EPA Proposes to Remove New Jersey Crown Vintage Landfill from Superfund ListMay 6, 2015
The United States Environmental Protection Agency (“EPA”) is proposing to remove the Crown Vantage Landfill Superfund site in Alexandria Township, New Jersey from the Superfund List. A small portion of the landfill sits on the bank of the Delaware River. Crown Vantage was used as a landfill from the 1930s to the early 1970s for disposal of waste from the Curtis Specialty Papers mill as well as Riegel Paper Company. The 10-acre landfill was contaminated with semi-volatile organic compounds, polychlorinated biphenyls (PCB) and other pollutants. EPA removed approximately 2,450 drums and waste from the site and backfilled the site. A wall was constructed between the site and the river, along with fencing and signs to keep people from entering the site. The EPA implemented deed restrictions, which prevent activities that can disturb the site and prohibit future on-site construction. The EPA will review the site every five years to assure that it remains protective of human health and the environment
Kodak Settles with the Government to Pay Costs for Clean-up at Sites in New York and New JerseyMarch 20, 2014
Following its emergence from bankruptcy in September 2013, Eastman Kodak has settled with the government to pay $49 million towards the clean-up of its Rochester business park site and the Genesee River from decades of generation and storage of hazardous waste. The New York Department of Environmental Conservation will fund additional costs up to $99 million towards the clean-up. As part of a second settlement, Kodak will also pay $2 million towards clean-up of a site in Fair Lawn, New Jersey and $750,000 for the Mercury Refining Superfund Site in Colonie and Guilderland, New York.
Minneapolis Residents File Class Action Suit Against General Mills over TCE Vapor IntrusionJanuary 8, 2014
Residents of a Minneapolis neighborhood have filed a class action suit against General Mills over vapor intrusion into their homes from a trichloroethylene (TCE) plume (Ruzicka v. General Mills Inc., Minn. Dist. Ct., No. 27-CV-13-21004, 12/5/13).
The residents allege that soil gas vapors from the TCE plume are intruding into their homes, reducing their value and threatening resident’s health. In addition, they accuse General Mills of failing to adequately investigate and remediate the vapor intrusion caused by its TCE disposal and violations of Minnesota’s Environmental Response and Liability Act. The complaint also includes allegations of negligence, trespass and willful and wanton conduct.
The plaintiffs are seeking certification as a class action; investigation, delineation and remediation of the contamination; establishment of a medical monitoring and treatment fund; damages and attorney fees.
The TCE plume developed as the result of onsite disposal of TCE and other volatile organic compounds at a General Mills research facility that operated in the area between the 1940s and 1980s. The facility is a designated Superfund site and General Mills has been working to clean up the contamination for the past 25 years.
Related Practice: Environmental & Land Use
Brach Eichler Launches New Subsidiary, Brach Eichler Government Affairs LLCNovember 5, 2013
Rocco Iossa has joined the Firm and has helped launch the Firm's new government affairs and lobbying firm Brach Eichler Government Affairs LLC.
The subsidiary will be located in Trenton, NJ and Rocco will be the Managing Member. Rocco is the former founding member of State Street Partners, a well known and reputable full service government affairs lobbying firm. Brach Eichler Government Affairs will serve clients across a broad base of business and industry, with particular focus in the healthcare, environmental, transportation, real estate and pharmaceutical industries. Rocco brings to the Firm more than 25 years' experience in government affairs and law as well as valuable expertise and relationships. He served as senior assistant counsel in the Office of the Governor for the State of New Jersey where he represented Governor Christie Todd Whitman on all legislative matters pending before the New Jersey Senate. In 1995, he was named appointments counsel to the Governor, where he directed all gubernational appointments in the State of New Jersey.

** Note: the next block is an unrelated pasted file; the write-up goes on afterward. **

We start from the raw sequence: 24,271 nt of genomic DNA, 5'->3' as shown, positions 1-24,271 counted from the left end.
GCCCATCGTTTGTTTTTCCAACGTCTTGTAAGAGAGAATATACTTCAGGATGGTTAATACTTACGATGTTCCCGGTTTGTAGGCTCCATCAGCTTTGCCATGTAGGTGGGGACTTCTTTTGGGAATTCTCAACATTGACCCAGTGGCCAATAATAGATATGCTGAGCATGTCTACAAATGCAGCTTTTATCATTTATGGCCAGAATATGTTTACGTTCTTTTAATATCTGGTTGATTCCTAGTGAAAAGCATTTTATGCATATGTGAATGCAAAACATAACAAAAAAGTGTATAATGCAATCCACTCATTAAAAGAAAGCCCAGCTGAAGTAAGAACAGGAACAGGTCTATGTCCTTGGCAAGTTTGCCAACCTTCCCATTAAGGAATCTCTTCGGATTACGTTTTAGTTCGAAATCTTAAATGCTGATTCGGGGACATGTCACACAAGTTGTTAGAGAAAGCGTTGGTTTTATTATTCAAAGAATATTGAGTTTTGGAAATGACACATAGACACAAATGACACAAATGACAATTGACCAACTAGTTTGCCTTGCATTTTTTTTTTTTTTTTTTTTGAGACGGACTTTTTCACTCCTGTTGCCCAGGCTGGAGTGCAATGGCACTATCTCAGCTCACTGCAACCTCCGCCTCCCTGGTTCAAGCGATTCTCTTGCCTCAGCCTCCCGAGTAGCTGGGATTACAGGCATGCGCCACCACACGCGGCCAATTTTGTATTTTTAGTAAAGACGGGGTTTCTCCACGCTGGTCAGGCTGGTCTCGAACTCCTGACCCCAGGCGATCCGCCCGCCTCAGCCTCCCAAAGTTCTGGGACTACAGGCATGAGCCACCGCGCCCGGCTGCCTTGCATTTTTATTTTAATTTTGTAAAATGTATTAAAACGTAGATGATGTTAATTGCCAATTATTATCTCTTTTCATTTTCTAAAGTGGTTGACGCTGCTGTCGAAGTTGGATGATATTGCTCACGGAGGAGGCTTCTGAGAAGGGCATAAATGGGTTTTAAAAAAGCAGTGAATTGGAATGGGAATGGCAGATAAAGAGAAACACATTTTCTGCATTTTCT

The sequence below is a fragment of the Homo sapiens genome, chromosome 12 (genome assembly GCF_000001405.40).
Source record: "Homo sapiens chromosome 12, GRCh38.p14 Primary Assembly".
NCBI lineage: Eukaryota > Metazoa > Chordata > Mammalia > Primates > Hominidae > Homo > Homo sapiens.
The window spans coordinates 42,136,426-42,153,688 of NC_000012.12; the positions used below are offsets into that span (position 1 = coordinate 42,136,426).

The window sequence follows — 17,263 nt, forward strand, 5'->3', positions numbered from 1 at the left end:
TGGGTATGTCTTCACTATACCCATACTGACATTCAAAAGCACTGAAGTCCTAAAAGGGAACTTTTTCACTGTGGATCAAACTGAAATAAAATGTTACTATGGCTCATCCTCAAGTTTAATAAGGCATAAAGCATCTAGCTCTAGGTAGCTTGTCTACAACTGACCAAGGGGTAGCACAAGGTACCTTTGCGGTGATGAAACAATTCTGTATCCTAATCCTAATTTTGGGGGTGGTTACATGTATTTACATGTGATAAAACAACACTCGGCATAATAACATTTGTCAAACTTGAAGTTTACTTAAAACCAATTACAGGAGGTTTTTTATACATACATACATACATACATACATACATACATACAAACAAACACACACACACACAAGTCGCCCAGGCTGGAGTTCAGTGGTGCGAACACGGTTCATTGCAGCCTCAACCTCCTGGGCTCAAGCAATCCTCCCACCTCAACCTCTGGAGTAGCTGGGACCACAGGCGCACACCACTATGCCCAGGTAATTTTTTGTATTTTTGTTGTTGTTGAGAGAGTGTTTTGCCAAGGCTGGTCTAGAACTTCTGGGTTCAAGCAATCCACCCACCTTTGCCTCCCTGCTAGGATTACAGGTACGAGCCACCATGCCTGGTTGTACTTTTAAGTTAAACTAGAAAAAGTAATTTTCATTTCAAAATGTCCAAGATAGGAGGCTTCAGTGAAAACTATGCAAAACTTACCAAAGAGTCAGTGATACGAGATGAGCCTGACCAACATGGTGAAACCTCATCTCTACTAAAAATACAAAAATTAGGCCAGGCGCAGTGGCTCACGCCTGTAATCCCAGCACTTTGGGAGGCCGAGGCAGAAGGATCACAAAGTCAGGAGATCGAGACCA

Also a part of Brach Eichler Government Affairs LLC is Alan Steinberg. Alan has been one of the leading governmental officials in the environmental arena in the Northeastern United States over the past two decades. As Executive Director of the New Jersey Meadowlands Commission under New Jersey Governor Christie Whitman, Steinberg was in charge of the zoning, planning, solid waste management, and environmental regulation of the New Jersey Meadowlands, one of America's most sensitive environmental areas. As Region 2 Regional Administrator of the U.S. Environmental Protection Agency under President George W. Bush, Steinberg was the top Federal environmental official of a region that included all of New York State, New Jersey, Puerto Rico, the U.S. Virgin Islands, and eight federally recognized Indian nations. In both these positions, Steinberg developed a thorough knowledge of environmental regulation of air, land, and water, the Superfund program, and extensive contacts with the career environmental officials in the jurisdictions he supervised.
For more information visit www.bracheichlerga.com
Brach Eichler Launches Criminal Defense and Government Investigations PracticeNovember 1, 2013
Riza Dagli has joined Brach Eichler as a member and chair of the Criminal Defense and Government Investigations Group.
Prior to joining the firm, Mr. Dagli was Deputy Director of the NJ Division of Criminal Justice, where he supervised complex investigations and prosecutions, including Environmental Crimes.
Before government service, Mr. Dagli litigated environmental matters for a large NJ law firm. As a prosecutor, defense attorney, and litigator, he has been actively involved in the full spectrum of environmental law, from minor violations and releases to superfund cleanups and criminal prosecutions.
EPA Adds Essex County Site to National Priorities List for Superfund Clean-upSeptember 21, 2012
The United States Environmental Protection Agency (EPA) added the Orange Valley Regional Groundwater Contamination site in Orange and West Orange, New Jersey to the National Priorities List (NPL) for clean-up under the Superfund program. The EPA reports that the public supply wells were found to contain tetrachloroethylene (PCE), trichloroethylene (TCE) and cis-1, 2-dichloroethylene (cis-1, 2-DCE) in the Orange Park and Gist Place wells, with PCE and TCE exceeding the EPA Safe Drinking Water Act maximum contaminant levels (MCLs).